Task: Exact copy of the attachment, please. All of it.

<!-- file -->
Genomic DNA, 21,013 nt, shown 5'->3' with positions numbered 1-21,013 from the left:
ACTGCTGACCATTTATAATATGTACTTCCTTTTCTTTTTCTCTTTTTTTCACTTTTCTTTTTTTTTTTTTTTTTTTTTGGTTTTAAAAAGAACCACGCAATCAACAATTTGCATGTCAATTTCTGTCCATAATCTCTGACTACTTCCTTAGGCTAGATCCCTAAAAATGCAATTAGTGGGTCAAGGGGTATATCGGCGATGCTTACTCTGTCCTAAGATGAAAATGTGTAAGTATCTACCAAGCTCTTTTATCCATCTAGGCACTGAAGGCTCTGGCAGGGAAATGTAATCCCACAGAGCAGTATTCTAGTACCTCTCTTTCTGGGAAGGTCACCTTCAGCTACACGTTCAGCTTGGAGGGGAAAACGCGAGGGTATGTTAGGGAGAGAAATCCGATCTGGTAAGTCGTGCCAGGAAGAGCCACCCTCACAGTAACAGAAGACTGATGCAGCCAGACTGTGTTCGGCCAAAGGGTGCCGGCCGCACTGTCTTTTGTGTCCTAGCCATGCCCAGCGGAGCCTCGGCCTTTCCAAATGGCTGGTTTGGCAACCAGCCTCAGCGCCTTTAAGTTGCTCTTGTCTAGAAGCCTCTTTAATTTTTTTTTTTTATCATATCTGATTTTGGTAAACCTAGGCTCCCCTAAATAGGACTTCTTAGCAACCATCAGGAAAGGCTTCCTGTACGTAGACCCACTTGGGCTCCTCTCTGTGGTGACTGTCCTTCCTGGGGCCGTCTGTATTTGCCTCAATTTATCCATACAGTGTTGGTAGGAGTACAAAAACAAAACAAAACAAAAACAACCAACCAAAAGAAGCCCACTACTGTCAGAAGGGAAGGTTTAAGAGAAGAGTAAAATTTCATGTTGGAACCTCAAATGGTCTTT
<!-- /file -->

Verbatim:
Genomic DNA, 21,013 nt, shown 5'->3' with positions numbered 1-21,013 from the left:
ACTGCTGACCATTTATAATATGTACTTCCTTTTCTTTTTCTCTTTTTTTCACTTTTCTTTTTTTTTTTTTTTTTTTTTGGTTTTAAAAAGAACCACGCAATCAACAATTTGCATGTCAATTTCTGTCCATAATCTCTGACTACTTCCTTAGGCTAGATCCCTAAAAATGCAATTAGTGGGTCAAGGGGTATATCGGCGATGCTTACTCTGTCCTAAGATGAAAATGTGTAAGTATCTACCAAGCTCTTTTATCCATCTAGGCACTGAAGGCTCTGGCAGGGAAATGTAATCCCACAGAGCAGTATTCTAGTACCTCTCTTTCTGGGAAGGTCACCTTCAGCTACACGTTCAGCTTGGAGGGGAAAACGCGAGGGTATGTTAGGGAGAGAAATCCGATCTGGTAAGTCGTGCCAGGAAGAGCCACCCTCACAGTAACAGAAGACTGATGCAGCCAGACTGTGTTCGGCCAAAGGGTGCCGGCCGCACTGTCTTTTGTGTCCTAGCCATGCCCAGCGGAGCCTCGGCCTTTCCAAATGGCTGGTTTGGCAACCAGCCTCAGCGCCTTTAAGTTGCTCTTGTCTAGAAGCCTCTTTAATTTTTTTTTTTTATCATATCTGATTTTGGTAAACCTAGGCTCCCCTAAATAGGACTTCTTAGCAACCATCAGGAAAGGCTTCCTGTACGTAGACCCACTTGGGCTCCTCTCTGTGGTGACTGTCCTTCCTGGGGCCGTCTGTATTTGCCTCAATTTATCCATACAGTGTTGGTAGGAGTACAAAAACAAAACAAAACAAAAACAACCAACCAAAAGAAGCCCACTACTGTCAGAAGGGAAGGTTTAAGAGAAGAGTAAAATTTCATGTTGGAACCTCAAATGGTCTTT